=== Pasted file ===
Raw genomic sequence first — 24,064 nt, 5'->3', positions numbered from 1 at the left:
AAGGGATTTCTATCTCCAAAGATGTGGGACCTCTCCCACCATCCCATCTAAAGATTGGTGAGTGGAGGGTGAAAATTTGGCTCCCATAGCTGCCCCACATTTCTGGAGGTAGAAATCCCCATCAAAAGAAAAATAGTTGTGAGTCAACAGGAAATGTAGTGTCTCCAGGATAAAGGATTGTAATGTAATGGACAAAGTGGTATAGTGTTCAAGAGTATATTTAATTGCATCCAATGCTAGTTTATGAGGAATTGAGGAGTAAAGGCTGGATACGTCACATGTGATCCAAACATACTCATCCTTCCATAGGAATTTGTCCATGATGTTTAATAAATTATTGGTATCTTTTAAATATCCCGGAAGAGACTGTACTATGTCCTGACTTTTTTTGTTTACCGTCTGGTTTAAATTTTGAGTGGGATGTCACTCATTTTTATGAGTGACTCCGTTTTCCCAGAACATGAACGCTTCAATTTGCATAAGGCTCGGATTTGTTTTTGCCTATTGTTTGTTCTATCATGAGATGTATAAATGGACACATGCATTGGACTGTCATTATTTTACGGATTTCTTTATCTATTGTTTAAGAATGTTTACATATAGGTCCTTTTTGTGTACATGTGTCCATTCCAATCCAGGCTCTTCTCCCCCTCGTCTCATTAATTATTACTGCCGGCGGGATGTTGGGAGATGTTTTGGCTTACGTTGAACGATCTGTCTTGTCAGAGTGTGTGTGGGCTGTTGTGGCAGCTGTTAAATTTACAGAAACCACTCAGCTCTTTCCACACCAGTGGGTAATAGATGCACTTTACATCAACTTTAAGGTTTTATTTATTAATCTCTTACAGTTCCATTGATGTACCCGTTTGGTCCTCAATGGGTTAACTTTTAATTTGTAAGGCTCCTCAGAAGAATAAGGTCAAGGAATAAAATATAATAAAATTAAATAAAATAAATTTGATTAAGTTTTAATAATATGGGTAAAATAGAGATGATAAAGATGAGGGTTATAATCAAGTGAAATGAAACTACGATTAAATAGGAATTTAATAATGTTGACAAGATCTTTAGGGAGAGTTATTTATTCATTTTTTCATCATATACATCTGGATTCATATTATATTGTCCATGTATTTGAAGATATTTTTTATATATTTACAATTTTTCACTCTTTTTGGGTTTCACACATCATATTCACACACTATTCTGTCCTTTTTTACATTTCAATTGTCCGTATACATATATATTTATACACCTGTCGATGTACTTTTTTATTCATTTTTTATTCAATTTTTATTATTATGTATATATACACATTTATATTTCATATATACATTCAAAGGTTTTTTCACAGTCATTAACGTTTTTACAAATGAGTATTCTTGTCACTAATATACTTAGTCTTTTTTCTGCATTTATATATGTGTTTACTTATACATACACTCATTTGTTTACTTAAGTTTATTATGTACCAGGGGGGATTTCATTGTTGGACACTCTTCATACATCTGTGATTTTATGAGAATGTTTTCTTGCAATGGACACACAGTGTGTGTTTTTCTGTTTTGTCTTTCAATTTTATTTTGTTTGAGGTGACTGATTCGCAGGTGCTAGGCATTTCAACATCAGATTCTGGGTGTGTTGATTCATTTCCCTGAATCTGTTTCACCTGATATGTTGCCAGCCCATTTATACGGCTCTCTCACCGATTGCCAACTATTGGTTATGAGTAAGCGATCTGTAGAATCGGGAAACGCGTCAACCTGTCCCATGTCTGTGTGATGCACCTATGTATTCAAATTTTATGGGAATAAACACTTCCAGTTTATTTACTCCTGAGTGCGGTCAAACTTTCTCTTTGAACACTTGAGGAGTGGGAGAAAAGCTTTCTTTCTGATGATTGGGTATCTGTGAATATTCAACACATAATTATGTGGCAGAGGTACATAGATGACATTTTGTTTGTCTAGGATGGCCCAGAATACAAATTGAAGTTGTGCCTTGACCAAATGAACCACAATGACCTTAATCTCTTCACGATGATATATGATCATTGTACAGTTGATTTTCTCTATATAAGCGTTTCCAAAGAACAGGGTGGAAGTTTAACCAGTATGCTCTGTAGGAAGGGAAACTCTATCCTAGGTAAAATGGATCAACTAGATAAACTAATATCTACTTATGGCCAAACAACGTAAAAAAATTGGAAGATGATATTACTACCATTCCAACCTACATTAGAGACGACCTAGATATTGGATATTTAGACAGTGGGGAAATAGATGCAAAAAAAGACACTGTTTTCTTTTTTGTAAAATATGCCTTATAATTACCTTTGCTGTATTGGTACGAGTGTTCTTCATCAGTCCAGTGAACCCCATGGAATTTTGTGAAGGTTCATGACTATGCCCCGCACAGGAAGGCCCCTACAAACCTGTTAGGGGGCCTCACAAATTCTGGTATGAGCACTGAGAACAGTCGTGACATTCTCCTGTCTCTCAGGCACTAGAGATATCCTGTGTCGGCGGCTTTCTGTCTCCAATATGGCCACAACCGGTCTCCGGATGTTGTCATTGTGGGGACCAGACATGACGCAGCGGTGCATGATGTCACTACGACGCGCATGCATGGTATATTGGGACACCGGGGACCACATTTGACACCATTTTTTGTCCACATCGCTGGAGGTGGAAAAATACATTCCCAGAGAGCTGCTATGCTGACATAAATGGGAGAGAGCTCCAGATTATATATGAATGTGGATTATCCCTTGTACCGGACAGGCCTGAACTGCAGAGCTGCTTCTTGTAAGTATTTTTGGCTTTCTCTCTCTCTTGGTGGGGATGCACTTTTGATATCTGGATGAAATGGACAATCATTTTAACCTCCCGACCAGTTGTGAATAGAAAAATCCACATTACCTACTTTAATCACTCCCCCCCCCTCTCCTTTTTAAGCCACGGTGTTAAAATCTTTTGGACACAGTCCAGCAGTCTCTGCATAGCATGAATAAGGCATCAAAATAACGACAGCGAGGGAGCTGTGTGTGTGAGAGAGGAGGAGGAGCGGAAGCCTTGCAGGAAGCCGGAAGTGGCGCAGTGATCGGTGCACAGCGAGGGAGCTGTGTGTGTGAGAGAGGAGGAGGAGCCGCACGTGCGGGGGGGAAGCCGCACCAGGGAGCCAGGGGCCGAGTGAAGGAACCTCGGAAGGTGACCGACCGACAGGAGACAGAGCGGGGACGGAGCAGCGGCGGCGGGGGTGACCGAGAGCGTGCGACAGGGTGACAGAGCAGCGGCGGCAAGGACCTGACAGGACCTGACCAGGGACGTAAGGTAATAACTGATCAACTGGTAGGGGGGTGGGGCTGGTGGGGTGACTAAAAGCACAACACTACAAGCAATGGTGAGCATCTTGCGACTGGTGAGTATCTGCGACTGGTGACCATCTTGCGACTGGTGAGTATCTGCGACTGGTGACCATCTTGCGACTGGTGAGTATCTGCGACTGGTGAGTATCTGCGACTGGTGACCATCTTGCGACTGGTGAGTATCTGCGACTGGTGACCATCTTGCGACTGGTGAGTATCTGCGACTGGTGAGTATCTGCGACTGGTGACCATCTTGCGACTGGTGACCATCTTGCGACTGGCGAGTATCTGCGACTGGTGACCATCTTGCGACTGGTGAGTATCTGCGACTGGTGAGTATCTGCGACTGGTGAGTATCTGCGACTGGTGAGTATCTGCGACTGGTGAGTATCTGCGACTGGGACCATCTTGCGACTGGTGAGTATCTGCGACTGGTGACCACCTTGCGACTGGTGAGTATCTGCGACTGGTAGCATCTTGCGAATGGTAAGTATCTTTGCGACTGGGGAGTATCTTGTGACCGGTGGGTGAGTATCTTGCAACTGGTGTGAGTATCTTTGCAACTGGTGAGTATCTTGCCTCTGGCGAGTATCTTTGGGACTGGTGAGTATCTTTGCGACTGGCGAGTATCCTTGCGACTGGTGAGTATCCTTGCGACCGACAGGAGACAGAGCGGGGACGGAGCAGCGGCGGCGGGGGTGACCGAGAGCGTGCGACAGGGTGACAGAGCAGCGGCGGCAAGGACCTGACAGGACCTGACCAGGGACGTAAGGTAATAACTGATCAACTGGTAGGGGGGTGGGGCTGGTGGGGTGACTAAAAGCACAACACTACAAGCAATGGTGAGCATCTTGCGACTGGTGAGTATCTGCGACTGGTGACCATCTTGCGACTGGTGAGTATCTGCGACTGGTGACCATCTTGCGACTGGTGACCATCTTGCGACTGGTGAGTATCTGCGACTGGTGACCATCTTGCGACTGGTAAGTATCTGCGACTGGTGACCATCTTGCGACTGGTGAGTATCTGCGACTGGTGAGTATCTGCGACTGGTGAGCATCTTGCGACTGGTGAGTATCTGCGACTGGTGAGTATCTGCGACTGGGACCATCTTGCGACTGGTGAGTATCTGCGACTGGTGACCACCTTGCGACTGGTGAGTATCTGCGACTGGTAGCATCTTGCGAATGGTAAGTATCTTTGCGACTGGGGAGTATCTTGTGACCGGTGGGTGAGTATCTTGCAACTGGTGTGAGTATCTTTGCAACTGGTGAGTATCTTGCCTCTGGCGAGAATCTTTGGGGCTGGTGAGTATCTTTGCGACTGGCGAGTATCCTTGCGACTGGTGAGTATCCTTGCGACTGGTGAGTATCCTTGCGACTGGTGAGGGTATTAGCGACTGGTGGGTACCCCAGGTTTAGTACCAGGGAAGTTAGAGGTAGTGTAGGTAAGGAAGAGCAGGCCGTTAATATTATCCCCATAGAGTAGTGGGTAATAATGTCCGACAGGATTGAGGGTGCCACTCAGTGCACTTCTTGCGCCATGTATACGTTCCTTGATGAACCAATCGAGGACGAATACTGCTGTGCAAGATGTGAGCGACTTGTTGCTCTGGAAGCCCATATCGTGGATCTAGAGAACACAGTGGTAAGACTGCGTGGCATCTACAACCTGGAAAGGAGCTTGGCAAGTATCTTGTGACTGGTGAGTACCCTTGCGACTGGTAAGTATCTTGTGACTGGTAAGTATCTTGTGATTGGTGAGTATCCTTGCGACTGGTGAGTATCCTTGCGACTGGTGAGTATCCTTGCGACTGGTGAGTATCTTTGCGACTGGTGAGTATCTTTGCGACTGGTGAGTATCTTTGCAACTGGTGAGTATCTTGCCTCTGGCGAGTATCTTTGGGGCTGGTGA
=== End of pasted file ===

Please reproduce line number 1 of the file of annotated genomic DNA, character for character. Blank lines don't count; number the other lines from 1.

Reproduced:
Raw genomic sequence first — 24,064 nt, 5'->3', positions numbered from 1 at the left: